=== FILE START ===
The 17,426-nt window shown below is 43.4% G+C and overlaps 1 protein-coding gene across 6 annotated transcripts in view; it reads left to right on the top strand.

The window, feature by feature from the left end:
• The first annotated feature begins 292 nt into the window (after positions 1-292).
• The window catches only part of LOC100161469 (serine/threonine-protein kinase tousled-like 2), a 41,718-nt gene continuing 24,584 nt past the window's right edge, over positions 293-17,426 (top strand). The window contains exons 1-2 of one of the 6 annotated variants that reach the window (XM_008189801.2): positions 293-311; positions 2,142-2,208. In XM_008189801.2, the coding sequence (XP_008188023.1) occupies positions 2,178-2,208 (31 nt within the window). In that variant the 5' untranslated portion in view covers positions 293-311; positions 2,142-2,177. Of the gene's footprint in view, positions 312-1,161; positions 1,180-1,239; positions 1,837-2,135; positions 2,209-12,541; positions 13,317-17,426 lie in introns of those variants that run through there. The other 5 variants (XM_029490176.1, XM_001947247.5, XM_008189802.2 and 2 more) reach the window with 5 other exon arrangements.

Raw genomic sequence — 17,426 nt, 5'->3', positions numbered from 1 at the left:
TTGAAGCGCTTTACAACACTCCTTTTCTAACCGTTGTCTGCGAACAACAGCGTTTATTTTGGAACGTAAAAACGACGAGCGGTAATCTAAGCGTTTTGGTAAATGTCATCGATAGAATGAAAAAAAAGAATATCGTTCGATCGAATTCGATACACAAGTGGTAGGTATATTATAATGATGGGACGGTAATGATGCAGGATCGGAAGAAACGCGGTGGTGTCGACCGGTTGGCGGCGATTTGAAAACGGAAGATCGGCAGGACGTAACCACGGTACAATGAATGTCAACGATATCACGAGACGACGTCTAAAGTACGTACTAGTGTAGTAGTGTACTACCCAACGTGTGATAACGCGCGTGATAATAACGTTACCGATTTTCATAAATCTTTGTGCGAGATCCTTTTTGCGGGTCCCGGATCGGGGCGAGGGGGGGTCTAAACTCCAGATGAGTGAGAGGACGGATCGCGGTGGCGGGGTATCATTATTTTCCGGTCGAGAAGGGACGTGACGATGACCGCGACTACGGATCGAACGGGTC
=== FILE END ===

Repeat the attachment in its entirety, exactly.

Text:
The 17,426-nt window shown below is 43.4% G+C and overlaps 1 protein-coding gene across 6 annotated transcripts in view; it reads left to right on the top strand.

The window, feature by feature from the left end:
• The first annotated feature begins 292 nt into the window (after positions 1-292).
• The window catches only part of LOC100161469 (serine/threonine-protein kinase tousled-like 2), a 41,718-nt gene continuing 24,584 nt past the window's right edge, over positions 293-17,426 (top strand). The window contains exons 1-2 of one of the 6 annotated variants that reach the window (XM_008189801.2): positions 293-311; positions 2,142-2,208. In XM_008189801.2, the coding sequence (XP_008188023.1) occupies positions 2,178-2,208 (31 nt within the window). In that variant the 5' untranslated portion in view covers positions 293-311; positions 2,142-2,177. Of the gene's footprint in view, positions 312-1,161; positions 1,180-1,239; positions 1,837-2,135; positions 2,209-12,541; positions 13,317-17,426 lie in introns of those variants that run through there. The other 5 variants (XM_029490176.1, XM_001947247.5, XM_008189802.2 and 2 more) reach the window with 5 other exon arrangements.

Raw genomic sequence — 17,426 nt, 5'->3', positions numbered from 1 at the left:
TTGAAGCGCTTTACAACACTCCTTTTCTAACCGTTGTCTGCGAACAACAGCGTTTATTTTGGAACGTAAAAACGACGAGCGGTAATCTAAGCGTTTTGGTAAATGTCATCGATAGAATGAAAAAAAAGAATATCGTTCGATCGAATTCGATACACAAGTGGTAGGTATATTATAATGATGGGACGGTAATGATGCAGGATCGGAAGAAACGCGGTGGTGTCGACCGGTTGGCGGCGATTTGAAAACGGAAGATCGGCAGGACGTAACCACGGTACAATGAATGTCAACGATATCACGAGACGACGTCTAAAGTACGTACTAGTGTAGTAGTGTACTACCCAACGTGTGATAACGCGCGTGATAATAACGTTACCGATTTTCATAAATCTTTGTGCGAGATCCTTTTTGCGGGTCCCGGATCGGGGCGAGGGGGGGTCTAAACTCCAGATGAGTGAGAGGACGGATCGCGGTGGCGGGGTATCATTATTTTCCGGTCGAGAAGGGACGTGACGATGACCGCGACTACGGATCGAACGGGTC